On a random Sunday, I made a trip to Charlotte for the day to visit a few breweries still on my To-Do list.  Birdsong Brewing Company was the first stop of the day. I have had Birdsong on several occasions, at beer festivals and on draft at bars, however this was my first visit to the brewery (which has now opened a larger location since my visit in February).  Birdsong’s draft list boasted 6 brews with an option of a 7th beer, available also on Nitro.  The winner of the day at Birdsong was definitely the Jalapeno Pale Ale, a marriage of Birdsong’s Free Will Pale Ale and fresh, hand-cut jalapeno peppers.  This pale ale had a nice, subtle jalapeno flavor without any burn.


After leaving Birdsong, I had to stop into NODA Brewing Company across the street for a quick taste of Hop, Drop N’ Roll.  Then, off to the next stop–Rock Bottom Brewery.  This restaurant and brewery had a decent selection of beer, none of which wowed me.  If you stop here, don’t expect much on the beer, but the food is great!


The final stop of the day was Lenny Boy Brewing Company.  Lenny Boy was first known for its selection of kombucha, but has now made a name for itself brewing wild ales and organic beers.  In fact, Lenny Boy is the only certified organic micro-brewery in North Carolina. Lenny Boy offered 6 beers, of which I sampled all 6.  My favorites at Lenny Boy were the Mirage Belgian tripel and The Magellan, a brown ale with cinnamon, ginger, nutmeg, and cloves.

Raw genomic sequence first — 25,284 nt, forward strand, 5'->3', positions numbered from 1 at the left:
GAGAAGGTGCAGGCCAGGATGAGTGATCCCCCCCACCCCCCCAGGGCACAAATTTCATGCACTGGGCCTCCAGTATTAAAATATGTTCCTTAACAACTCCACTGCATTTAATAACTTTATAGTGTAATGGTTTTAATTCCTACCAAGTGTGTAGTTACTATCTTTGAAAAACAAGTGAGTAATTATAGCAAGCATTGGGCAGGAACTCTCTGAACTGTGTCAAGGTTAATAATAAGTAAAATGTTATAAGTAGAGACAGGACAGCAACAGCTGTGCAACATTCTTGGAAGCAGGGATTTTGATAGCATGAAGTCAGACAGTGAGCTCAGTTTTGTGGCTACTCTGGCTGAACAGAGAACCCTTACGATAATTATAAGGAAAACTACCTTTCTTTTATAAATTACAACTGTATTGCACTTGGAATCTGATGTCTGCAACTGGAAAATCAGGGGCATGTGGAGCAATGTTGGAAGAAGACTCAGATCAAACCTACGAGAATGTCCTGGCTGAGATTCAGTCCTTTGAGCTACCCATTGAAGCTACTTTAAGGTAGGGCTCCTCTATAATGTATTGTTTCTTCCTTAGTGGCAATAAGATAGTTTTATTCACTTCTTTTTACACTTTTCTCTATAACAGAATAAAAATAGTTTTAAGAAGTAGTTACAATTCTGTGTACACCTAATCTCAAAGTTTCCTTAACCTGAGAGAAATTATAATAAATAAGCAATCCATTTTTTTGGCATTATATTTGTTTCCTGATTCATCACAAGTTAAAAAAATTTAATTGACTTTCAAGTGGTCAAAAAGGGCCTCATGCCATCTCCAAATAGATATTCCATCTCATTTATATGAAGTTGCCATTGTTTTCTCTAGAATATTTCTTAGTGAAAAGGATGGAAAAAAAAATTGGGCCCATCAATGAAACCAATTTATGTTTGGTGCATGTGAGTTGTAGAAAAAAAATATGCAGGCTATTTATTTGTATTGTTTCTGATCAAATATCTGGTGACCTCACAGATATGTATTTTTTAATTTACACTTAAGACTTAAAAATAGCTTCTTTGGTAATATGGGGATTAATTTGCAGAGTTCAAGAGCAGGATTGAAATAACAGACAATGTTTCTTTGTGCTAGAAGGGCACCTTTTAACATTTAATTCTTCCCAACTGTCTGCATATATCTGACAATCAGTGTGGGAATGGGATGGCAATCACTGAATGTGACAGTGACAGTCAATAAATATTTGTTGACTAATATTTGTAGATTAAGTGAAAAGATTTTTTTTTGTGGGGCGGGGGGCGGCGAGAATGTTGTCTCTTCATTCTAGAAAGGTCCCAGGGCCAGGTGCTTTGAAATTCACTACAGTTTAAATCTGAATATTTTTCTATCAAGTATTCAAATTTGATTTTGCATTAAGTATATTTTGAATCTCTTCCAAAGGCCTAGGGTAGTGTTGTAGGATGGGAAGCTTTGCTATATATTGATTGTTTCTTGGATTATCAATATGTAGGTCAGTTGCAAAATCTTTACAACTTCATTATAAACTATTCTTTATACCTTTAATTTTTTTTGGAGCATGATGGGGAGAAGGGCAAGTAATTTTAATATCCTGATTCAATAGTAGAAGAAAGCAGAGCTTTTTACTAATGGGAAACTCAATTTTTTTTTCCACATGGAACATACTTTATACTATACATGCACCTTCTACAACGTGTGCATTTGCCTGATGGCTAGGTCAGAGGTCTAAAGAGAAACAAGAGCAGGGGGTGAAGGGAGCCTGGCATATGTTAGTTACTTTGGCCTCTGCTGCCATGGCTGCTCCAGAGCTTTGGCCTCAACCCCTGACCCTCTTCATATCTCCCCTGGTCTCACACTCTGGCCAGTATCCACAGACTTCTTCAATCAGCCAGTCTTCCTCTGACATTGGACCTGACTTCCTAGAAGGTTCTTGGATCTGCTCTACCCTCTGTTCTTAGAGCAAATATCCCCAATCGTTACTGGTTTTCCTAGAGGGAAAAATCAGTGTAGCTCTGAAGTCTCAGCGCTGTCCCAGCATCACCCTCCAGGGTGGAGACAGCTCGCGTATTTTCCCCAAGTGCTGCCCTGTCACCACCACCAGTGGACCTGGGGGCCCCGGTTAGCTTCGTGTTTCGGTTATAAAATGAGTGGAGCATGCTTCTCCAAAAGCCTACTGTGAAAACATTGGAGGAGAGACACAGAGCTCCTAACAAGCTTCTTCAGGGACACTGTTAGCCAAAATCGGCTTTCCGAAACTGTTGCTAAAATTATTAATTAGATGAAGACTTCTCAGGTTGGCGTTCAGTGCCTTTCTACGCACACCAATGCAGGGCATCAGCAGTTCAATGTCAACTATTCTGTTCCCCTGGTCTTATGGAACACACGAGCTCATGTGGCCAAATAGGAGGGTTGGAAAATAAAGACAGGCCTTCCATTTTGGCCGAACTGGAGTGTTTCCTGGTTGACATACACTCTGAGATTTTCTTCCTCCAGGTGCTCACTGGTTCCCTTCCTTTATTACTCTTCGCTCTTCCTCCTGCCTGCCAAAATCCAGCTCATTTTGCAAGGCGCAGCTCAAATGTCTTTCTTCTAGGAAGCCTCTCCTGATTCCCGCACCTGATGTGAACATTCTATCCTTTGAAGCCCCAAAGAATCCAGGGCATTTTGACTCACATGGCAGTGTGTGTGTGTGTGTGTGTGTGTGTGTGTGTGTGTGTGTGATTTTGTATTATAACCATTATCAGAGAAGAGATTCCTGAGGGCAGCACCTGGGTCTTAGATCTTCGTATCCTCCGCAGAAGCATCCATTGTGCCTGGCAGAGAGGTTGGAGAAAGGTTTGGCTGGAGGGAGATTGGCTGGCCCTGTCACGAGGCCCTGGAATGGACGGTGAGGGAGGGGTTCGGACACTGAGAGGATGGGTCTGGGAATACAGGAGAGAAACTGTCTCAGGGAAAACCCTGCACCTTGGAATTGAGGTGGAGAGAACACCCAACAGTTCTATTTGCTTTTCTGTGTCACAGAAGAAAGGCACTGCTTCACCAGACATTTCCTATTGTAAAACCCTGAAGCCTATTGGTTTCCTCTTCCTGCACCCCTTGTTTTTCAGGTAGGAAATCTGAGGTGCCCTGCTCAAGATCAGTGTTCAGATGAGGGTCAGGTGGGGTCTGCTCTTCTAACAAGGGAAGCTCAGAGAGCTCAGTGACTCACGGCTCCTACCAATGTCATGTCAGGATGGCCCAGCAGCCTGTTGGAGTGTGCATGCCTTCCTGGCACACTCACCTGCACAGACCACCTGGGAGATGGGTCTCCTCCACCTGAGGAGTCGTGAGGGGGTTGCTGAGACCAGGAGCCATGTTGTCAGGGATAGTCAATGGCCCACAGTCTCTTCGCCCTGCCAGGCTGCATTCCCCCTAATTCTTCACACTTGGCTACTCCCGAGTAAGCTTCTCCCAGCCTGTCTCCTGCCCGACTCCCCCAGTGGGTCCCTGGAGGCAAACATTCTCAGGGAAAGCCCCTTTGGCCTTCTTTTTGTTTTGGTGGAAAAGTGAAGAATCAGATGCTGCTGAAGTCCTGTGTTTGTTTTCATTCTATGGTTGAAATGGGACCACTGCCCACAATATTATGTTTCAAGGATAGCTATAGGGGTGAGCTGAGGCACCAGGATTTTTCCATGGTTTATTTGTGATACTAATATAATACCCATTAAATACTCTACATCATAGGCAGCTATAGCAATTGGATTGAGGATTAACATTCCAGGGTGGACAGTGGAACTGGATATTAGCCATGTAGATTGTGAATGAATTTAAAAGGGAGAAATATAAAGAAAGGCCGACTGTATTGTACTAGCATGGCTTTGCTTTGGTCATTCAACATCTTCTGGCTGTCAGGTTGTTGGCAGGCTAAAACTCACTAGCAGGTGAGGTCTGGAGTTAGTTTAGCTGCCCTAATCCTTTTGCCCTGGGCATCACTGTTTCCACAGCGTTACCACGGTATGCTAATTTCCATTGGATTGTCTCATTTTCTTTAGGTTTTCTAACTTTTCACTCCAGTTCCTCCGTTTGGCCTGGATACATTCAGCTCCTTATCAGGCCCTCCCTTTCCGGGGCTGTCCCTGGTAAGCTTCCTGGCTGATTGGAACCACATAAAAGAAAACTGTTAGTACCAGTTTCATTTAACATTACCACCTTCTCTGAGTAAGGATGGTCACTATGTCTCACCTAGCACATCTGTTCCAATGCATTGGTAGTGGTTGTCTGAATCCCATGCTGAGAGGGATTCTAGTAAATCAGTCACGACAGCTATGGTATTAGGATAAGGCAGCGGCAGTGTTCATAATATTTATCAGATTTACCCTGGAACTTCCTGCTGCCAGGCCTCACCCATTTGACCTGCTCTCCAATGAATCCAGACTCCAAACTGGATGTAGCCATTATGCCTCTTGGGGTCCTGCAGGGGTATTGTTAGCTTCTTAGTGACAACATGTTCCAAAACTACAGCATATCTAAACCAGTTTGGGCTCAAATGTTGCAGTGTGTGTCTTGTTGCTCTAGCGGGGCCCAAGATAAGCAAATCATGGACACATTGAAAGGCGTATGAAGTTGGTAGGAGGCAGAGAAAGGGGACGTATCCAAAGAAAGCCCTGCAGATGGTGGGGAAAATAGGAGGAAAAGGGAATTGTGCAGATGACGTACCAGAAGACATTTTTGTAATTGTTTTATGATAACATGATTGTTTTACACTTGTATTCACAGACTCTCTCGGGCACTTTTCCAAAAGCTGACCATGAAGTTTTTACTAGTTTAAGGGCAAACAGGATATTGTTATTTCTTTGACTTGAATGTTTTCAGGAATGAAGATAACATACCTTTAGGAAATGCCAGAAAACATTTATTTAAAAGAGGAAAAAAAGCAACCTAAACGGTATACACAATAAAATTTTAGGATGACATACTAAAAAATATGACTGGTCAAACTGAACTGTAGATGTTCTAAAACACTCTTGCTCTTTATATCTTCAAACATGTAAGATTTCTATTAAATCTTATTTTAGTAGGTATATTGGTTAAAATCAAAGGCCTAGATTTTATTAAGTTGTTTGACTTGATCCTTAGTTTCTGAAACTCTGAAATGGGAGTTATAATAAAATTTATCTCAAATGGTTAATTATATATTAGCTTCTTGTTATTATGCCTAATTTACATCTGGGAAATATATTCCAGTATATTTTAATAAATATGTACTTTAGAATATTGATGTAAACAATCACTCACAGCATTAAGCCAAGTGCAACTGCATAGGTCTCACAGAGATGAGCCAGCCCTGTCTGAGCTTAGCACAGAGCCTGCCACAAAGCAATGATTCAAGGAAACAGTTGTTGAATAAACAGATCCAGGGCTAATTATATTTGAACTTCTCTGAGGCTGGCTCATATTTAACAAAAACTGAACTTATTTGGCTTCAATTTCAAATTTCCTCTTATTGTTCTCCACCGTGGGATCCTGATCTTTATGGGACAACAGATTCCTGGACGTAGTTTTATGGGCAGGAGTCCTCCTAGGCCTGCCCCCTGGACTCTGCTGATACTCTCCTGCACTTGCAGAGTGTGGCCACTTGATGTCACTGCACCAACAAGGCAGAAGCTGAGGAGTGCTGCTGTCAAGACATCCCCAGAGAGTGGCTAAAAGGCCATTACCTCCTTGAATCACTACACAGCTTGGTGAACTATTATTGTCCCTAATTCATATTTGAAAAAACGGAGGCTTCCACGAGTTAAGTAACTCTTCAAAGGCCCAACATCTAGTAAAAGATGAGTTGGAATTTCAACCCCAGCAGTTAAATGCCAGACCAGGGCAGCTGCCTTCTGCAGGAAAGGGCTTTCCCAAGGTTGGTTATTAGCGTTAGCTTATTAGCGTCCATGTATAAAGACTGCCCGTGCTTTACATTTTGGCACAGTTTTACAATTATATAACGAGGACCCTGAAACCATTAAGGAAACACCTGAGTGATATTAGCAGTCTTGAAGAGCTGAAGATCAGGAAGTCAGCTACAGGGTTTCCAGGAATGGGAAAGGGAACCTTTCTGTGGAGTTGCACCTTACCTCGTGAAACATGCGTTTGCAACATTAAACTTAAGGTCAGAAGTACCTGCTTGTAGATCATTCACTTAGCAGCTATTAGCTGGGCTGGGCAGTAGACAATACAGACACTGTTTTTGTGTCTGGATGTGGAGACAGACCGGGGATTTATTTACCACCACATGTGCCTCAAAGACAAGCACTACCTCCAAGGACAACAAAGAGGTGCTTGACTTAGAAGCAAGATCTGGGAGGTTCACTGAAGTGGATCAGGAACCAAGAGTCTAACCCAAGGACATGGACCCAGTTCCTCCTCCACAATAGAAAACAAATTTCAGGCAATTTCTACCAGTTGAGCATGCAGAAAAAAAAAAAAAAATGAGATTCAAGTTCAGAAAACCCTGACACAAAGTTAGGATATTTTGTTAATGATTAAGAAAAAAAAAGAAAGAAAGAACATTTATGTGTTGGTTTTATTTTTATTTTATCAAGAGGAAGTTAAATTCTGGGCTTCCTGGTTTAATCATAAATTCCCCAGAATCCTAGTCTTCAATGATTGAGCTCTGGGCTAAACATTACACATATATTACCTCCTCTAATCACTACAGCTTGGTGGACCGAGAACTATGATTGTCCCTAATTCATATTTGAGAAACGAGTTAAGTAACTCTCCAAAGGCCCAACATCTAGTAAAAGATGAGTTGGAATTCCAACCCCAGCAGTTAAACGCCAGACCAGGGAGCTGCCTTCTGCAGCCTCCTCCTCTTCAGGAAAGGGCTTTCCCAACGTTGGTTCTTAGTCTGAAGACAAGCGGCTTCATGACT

Chili Cook-Off at Grapes and Grains, Clemmons, NC 


Grapes and Grains held a Chili Cook-off fundraising event on February 21, 2015 to benefit Water to Wine, a non-profit organization dedicated to providing clean water to those in need around the globe. Eight brave chili cooks competed in this competition, where, for a $5 donation, cooks and spectators could purchase a bowl and get unlimited tastes of the delicious concoctions. This time, I walked away with a WIN and scored a $25 gift certificate to Grapes and Grains.  Can’t wait to go back and grab a few craft beers!


Adventures in Asheville

At the end of February, we took a whirlwind trip to Asheville and visited a few new breweries (well…new to us). First stop on the way into town was Granite Falls Brewing, located in the quaint town of Granite Falls, NC.  As I googled the menu quickly on the way into town, I was prepared for a tiny brewery with only a few beers on tap.  I was pleasantly surprised to walk into a spacious taproom, which boasted 20 uniquely crafted beers, all belonging to Granite Falls Brewing.  Some of my favorites included a Cinnamon Toast Ale on Firkin, Vicki the Elephant Peanut Butter Ale, Framboise Lambic, and Choconut Porter, which tasted like an Almond Joy in a glass. I had to bring home a growler of this one.  AMAZING!  While at the brewery, I learned that Granite Falls recently got a new brewer, who previously worked at Ass Clown, another of my favorite NC breweries.

Day 2…Crazy, but true–10-Brewery Marathon in Asheville!  So, since I have been to almost every brewery in Western North Carolina, I decided to revisit a few that I had not seen in a while.  I started my day with Twin Leaf Brewery and enjoyed a Coffee Cherry Porter.


Next, off to Green Man for a blueberry berliner-weisse. This one was a little to tart to enjoy in large quantities…a pint was enough for me.